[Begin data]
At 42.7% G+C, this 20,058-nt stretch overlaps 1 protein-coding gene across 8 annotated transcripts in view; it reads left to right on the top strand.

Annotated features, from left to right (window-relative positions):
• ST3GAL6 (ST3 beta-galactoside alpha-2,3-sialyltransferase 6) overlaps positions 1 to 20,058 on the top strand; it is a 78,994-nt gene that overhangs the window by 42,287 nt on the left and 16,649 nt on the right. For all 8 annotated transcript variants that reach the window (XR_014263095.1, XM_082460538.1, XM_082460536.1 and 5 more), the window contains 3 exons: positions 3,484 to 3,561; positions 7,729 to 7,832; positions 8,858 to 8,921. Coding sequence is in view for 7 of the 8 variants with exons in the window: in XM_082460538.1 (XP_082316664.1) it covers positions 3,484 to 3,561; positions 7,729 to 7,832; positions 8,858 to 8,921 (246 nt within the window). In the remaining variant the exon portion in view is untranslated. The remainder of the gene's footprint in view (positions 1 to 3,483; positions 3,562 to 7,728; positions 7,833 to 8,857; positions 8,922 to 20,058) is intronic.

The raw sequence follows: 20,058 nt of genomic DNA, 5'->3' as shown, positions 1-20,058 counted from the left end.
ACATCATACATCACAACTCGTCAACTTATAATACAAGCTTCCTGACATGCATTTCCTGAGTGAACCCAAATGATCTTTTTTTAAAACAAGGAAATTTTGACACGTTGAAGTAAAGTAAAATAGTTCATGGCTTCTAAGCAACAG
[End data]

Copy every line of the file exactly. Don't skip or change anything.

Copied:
At 42.7% G+C, this 20,058-nt stretch overlaps 1 protein-coding gene across 8 annotated transcripts in view; it reads left to right on the top strand.

Annotated features, from left to right (window-relative positions):
• ST3GAL6 (ST3 beta-galactoside alpha-2,3-sialyltransferase 6) overlaps positions 1 to 20,058 on the top strand; it is a 78,994-nt gene that overhangs the window by 42,287 nt on the left and 16,649 nt on the right. For all 8 annotated transcript variants that reach the window (XR_014263095.1, XM_082460538.1, XM_082460536.1 and 5 more), the window contains 3 exons: positions 3,484 to 3,561; positions 7,729 to 7,832; positions 8,858 to 8,921. Coding sequence is in view for 7 of the 8 variants with exons in the window: in XM_082460538.1 (XP_082316664.1) it covers positions 3,484 to 3,561; positions 7,729 to 7,832; positions 8,858 to 8,921 (246 nt within the window). In the remaining variant the exon portion in view is untranslated. The remainder of the gene's footprint in view (positions 1 to 3,483; positions 3,562 to 7,728; positions 7,833 to 8,857; positions 8,922 to 20,058) is intronic.

The raw sequence follows: 20,058 nt of genomic DNA, 5'->3' as shown, positions 1-20,058 counted from the left end.
ACATCATACATCACAACTCGTCAACTTATAATACAAGCTTCCTGACATGCATTTCCTGAGTGAACCCAAATGATCTTTTTTTAAAACAAGGAAATTTTGACACGTTGAAGTAAAGTAAAATAGTTCATGGCTTCTAAGCAACAG